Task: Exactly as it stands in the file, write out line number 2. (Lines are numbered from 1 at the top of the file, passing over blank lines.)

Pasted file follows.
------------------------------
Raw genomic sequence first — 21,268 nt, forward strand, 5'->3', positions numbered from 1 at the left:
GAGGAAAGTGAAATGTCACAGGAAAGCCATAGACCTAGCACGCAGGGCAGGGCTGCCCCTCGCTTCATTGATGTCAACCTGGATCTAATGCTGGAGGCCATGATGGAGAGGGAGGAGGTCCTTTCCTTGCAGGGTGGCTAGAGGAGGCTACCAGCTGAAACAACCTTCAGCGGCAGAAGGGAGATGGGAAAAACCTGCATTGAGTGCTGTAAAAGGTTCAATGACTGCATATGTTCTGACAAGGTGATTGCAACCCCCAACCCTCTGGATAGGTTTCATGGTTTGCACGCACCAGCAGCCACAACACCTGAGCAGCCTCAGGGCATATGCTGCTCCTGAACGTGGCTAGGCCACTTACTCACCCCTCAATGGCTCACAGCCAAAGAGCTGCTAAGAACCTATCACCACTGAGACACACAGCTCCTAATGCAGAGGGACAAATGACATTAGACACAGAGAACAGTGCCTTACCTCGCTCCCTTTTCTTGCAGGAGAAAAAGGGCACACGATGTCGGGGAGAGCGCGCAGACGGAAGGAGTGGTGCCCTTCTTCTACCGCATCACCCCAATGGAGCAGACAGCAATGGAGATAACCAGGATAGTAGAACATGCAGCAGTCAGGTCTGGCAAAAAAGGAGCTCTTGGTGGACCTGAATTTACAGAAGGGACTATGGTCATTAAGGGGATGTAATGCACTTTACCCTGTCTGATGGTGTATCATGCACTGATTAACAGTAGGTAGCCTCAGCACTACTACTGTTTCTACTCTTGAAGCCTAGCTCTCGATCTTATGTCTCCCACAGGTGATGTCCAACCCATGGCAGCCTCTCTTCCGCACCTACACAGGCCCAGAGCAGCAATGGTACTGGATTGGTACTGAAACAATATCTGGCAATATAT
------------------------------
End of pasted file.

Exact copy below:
GAGGAAAGTGAAATGTCACAGGAAAGCCATAGACCTAGCACGCAGGGCAGGGCTGCCCCTCGCTTCATTGATGTCAACCTGGATCTAATGCTGGAGGCCATGATGGAGAGGGAGGAGGTCCTTTCCTTGCAGGGTGGCTAGAGGAGGCTACCAGCTGAAACAACCTTCAGCGGCAGAAGGGAGATGGGAAAAACCTGCATTGAGTGCTGTAAAAGGTTCAATGACTGCATATGTTCTGACAAGGTGATTGCAACCCCCAACCCTCTGGATAGGTTTCATGGTTTGCACGCACCAGCAGCCACAACACCTGAGCAGCCTCAGGGCATATGCTGCTCCTGAACGTGGCTAGGCCACTTACTCACCCCTCAATGGCTCACAGCCAAAGAGCTGCTAAGAACCTATCACCACTGAGACACACAGCTCCTAATGCAGAGGGACAAATGACATTAGACACAGAGAACAGTGCCTTACCTCGCTCCCTTTTCTTGCAGGAGAAAAAGGGCACACGATGTCGGGGAGAGCGCGCAGACGGAAGGAGTGGTGCCCTTCTTCTACCGCATCACCCCAATGGAGCAGACAGCAATGGAGATAACCAGGATAGTAGAACATGCAGCAGTCAGGTCTGGCAAAAAAGGAGCTCTTGGTGGACCTGAATTTACAGAAGGGACTATGGTCATTAAGGGGATGTAATGCACTTTACCCTGTCTGATGGTGTATCATGCACTGATTAACAGTAGGTAGCCTCAGCACTACTACTGTTTCTACTCTTGAAGCCTAGCTCTCGATCTTATGTCTCCCACAGGTGATGTCCAACCCATGGCAGCCTCTCTTCCGCACCTACACAGGCCCAGAGCAGCAATGGTACTGGATTGGTACTGAAACAATATCTGGCAATATAT